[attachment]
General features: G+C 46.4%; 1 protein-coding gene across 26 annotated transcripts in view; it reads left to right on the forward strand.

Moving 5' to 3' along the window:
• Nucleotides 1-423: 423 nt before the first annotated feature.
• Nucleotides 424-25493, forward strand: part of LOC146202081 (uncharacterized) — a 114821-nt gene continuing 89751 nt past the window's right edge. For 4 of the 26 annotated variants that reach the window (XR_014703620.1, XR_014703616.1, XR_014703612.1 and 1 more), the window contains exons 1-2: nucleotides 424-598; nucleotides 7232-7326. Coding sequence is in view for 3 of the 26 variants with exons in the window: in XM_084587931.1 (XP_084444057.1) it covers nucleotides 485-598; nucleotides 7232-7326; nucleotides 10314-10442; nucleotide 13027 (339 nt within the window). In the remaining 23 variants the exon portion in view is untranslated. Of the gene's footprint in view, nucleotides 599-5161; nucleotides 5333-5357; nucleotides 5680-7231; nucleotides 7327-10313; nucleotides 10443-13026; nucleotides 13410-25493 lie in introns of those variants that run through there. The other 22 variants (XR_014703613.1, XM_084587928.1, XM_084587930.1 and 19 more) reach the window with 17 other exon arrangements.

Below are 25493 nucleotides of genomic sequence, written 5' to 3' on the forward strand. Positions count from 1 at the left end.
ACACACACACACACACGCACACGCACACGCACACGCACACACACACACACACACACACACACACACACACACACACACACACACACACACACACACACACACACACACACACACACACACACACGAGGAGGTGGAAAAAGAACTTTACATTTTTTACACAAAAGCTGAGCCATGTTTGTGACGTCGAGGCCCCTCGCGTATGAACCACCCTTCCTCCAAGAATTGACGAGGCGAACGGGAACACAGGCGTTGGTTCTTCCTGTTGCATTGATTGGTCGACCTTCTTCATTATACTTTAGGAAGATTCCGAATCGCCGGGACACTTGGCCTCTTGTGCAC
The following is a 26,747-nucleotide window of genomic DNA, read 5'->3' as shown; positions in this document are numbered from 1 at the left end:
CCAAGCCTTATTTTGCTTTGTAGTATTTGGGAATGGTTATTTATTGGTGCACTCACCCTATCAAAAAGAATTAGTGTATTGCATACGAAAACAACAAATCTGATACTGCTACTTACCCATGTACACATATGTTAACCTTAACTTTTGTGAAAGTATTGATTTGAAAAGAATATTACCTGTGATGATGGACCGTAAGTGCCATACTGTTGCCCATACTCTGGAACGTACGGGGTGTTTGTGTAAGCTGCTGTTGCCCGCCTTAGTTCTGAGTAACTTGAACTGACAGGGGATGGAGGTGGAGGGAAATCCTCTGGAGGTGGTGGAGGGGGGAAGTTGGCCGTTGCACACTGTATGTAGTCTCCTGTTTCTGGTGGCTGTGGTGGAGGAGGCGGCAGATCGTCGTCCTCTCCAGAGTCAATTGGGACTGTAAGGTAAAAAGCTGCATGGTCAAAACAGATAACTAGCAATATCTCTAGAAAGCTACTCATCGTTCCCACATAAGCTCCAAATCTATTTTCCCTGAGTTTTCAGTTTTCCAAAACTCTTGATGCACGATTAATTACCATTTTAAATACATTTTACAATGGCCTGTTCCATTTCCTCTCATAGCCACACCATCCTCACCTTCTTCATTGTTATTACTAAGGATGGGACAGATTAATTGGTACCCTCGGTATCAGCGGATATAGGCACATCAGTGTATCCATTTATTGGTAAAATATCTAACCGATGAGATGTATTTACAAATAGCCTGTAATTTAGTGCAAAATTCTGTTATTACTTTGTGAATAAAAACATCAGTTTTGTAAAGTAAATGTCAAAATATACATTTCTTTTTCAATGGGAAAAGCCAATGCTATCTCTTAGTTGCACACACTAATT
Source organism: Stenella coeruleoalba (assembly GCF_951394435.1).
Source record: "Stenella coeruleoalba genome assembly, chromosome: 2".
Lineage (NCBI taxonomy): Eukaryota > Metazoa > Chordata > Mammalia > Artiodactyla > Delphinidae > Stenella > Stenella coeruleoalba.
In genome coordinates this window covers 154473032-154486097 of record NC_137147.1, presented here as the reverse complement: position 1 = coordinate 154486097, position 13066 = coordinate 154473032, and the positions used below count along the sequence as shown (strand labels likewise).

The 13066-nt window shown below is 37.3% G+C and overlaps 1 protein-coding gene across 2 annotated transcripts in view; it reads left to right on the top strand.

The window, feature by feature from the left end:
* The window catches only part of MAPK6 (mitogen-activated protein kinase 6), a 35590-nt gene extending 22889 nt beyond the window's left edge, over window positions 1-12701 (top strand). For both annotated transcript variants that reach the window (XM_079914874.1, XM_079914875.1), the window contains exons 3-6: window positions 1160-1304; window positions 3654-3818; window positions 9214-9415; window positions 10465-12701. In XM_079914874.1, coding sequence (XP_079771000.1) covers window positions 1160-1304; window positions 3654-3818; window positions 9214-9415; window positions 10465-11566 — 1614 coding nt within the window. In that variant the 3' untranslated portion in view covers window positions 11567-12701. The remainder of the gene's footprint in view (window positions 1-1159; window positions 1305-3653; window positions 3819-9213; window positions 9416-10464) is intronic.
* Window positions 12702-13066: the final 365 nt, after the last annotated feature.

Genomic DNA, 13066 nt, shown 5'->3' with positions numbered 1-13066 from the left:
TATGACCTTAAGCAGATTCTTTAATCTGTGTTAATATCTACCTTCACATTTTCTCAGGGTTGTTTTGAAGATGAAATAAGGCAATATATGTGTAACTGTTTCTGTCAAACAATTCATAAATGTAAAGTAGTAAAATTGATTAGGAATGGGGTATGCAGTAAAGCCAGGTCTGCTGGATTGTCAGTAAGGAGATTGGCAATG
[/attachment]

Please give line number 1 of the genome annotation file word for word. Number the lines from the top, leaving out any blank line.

General features: G+C 46.4%; 1 protein-coding gene across 26 annotated transcripts in view; it reads left to right on the forward strand.